Ninian Park is a football stadium in Cardiff, Wales. Currently, it is the home ground of Cardiff City FC, a Welsh club that competes in the English Football League Championship.
As you walk out onto the pitch from the dressing rooms, the stand furthest on your left is the Spar Family Stand (formerly known as the Canton End), the stand at the other end of the pitch is the John Smith's Grange End (formerly known as the Grange End prior to being sponsored by John Smith's Brewery), the stand in front of you is the Popular Bank (commonly known as the "Bob Bank"), and the stand behind you is the Grandstand. The ground features large Floodlights in each corner and a plasma screen television showing highlights during the game. The television is located between the Popular Bank and the Grange End.
The Grandstand is a two-tier, all-seater stand, with old-fashioned wooden seats in the upper tier, and modern plastic seating in the lower tier. This stand also has several supporting poles holding up the roof. This stand also houses the area in which the player dressing rooms and tunnel are incorporated, as well as housing the dugouts. The archive bar is popular amongst fans for the consumption of alcohol during half time and before matches.
Spar Family Stand
The Spar Family Stand is a fully covered, all-seated stand with several supporting poles along the width of the stand. The club ticket office is also located within this stand; an exterior entrance is provided.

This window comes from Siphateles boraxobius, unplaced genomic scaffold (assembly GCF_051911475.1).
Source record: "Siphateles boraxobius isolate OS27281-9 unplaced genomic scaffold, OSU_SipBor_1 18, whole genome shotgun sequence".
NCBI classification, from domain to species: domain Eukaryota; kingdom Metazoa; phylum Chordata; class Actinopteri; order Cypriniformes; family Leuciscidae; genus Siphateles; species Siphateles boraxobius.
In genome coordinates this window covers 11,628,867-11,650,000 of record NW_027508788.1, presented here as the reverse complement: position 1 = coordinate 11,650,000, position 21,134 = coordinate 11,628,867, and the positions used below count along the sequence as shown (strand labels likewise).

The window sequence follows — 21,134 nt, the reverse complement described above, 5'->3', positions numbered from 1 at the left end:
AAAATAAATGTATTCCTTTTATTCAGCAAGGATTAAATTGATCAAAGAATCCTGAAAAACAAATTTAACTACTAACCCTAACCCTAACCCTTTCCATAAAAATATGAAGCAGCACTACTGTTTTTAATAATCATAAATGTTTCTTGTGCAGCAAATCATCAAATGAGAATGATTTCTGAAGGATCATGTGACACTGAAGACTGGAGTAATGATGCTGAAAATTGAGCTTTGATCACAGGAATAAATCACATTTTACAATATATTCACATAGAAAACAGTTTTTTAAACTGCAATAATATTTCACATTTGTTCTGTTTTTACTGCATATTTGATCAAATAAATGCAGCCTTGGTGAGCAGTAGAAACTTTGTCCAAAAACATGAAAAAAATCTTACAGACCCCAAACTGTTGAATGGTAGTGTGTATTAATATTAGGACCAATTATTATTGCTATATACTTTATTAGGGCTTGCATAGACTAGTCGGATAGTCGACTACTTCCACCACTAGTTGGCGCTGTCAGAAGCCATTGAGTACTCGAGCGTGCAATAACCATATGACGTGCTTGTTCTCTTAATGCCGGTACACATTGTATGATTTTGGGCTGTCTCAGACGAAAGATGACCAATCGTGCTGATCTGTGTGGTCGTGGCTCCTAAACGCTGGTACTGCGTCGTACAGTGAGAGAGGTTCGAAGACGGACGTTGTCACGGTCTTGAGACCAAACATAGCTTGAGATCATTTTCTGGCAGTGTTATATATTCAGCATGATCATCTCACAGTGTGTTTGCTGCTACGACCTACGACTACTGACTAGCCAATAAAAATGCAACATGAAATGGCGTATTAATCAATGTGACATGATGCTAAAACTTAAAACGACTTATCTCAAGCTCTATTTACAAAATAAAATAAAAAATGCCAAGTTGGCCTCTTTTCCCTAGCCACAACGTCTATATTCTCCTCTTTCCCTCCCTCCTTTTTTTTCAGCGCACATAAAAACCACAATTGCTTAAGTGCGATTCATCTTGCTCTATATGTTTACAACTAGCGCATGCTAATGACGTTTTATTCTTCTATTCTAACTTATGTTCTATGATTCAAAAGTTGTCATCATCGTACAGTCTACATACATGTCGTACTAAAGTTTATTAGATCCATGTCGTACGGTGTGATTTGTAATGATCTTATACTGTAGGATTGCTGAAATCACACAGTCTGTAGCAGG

The Popular "Bob" Bank Seating & Terrace
The Popular Bank has a mixture of covered seating to the rear of the stand, and uncovered standing terrace to the front. If Cardiff City FC loses its licence to have standing areas in the ground, the terrace will either be closed or will have seats installed. The seating has many supportive poles keeping the roof up, and in keeping with the tradition of many football teams, many seats are coloured white and when viewed from above spell the word 'Cardiff.'
John Smiths Grange End
The John Smiths Grange End is a fully covered terrace, which was uncovered for many years, before its renovation after Sam Hammam took over as chairman. As with the Popular Bank and the terrace, if an application for standing in the ground is turned down, this area will either be closed or will have seats installed. It also has several supporting poles, and one section houses the away fans. The away section has terrace to the back and seating at the front.
The stadium and surrounding area are served by Ninian Park railway station on the Cardiff City Line.
Built on land that had formerly been the site of a rubbish tip, Ninian Park is named after Lt.-Col. Lord Ninian Edward Crichton-Stuart (15 May 1883–2 October 1915), son of John Patrick Crichton-Stuart, 3rd Marquess of Bute (12 September 1847–9 October 1900).
There is an advert on the roof of the Spar Family Stand for Redrow Homes, former shirt sponsor of the club (2003-2006). There is also an advert on the roof of the Bob Bank for Brace's Bread, a local bread-making firm. This was previously a mechanical scoreboard similar to that found in cricket or baseball.
Record Attendance: 61,556; Wales-England, 14 October 1961
The record attendance for a Cardiff City match is 57,893 v Arsenal, April 22nd 1953.
The 2005-2006 season's average attendance at the ground, over 23 home Cardiff City matches, was 11,720.
Address: Sloper Road, Cardiff CF11 8SX
Work will be started on Cardiff City's new stadium in February 2007, it is believed to hold 30,000 when completed, which could be increased to 60,000 if needs be. No name has yet been agreed upon, although St David's Stadium appears to be favored amongst the Bluebirds fans.